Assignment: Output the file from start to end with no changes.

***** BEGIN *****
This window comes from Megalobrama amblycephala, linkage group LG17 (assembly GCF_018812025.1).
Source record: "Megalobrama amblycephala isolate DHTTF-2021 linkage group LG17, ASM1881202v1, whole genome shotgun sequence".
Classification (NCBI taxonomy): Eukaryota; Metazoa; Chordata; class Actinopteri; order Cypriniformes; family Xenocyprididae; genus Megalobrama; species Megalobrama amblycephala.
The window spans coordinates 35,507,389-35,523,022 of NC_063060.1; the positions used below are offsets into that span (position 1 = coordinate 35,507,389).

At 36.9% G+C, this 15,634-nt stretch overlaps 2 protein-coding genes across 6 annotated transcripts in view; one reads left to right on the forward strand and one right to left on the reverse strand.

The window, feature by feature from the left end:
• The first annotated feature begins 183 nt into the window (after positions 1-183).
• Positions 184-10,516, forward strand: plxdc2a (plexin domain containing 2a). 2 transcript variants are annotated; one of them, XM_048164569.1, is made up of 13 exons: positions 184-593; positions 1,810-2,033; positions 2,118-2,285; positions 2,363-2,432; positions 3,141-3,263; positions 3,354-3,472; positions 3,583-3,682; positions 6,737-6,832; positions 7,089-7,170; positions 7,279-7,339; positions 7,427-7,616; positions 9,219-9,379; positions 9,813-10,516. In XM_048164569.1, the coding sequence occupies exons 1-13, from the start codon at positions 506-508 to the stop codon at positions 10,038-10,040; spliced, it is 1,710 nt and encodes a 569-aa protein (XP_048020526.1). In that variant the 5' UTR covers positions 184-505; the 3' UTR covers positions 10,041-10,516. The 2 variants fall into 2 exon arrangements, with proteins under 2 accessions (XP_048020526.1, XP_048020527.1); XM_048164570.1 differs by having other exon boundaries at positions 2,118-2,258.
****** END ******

This window comes from Megalobrama amblycephala, linkage group LG17 (assembly GCF_018812025.1).
Source record: "Megalobrama amblycephala isolate DHTTF-2021 linkage group LG17, ASM1881202v1, whole genome shotgun sequence".
Classification (NCBI taxonomy): Eukaryota; Metazoa; Chordata; class Actinopteri; order Cypriniformes; family Xenocyprididae; genus Megalobrama; species Megalobrama amblycephala.
The window spans coordinates 35,507,389-35,523,022 of NC_063060.1; the positions used below are offsets into that span (position 1 = coordinate 35,507,389).

At 36.9% G+C, this 15,634-nt stretch overlaps 2 protein-coding genes across 6 annotated transcripts in view; one reads left to right on the forward strand and one right to left on the reverse strand.

The window, feature by feature from the left end:
• The first annotated feature begins 183 nt into the window (after positions 1-183).
• Positions 184-10,516, forward strand: plxdc2a (plexin domain containing 2a). 2 transcript variants are annotated; one of them, XM_048164569.1, is made up of 13 exons: positions 184-593; positions 1,810-2,033; positions 2,118-2,285; positions 2,363-2,432; positions 3,141-3,263; positions 3,354-3,472; positions 3,583-3,682; positions 6,737-6,832; positions 7,089-7,170; positions 7,279-7,339; positions 7,427-7,616; positions 9,219-9,379; positions 9,813-10,516. In XM_048164569.1, the coding sequence occupies exons 1-13, from the start codon at positions 506-508 to the stop codon at positions 10,038-10,040; spliced, it is 1,710 nt and encodes a 569-aa protein (XP_048020526.1). In that variant the 5' UTR covers positions 184-505; the 3' UTR covers positions 10,041-10,516. The 2 variants fall into 2 exon arrangements, with proteins under 2 accessions (XP_048020526.1, XP_048020527.1); XM_048164570.1 differs by having other exon boundaries at positions 2,118-2,258.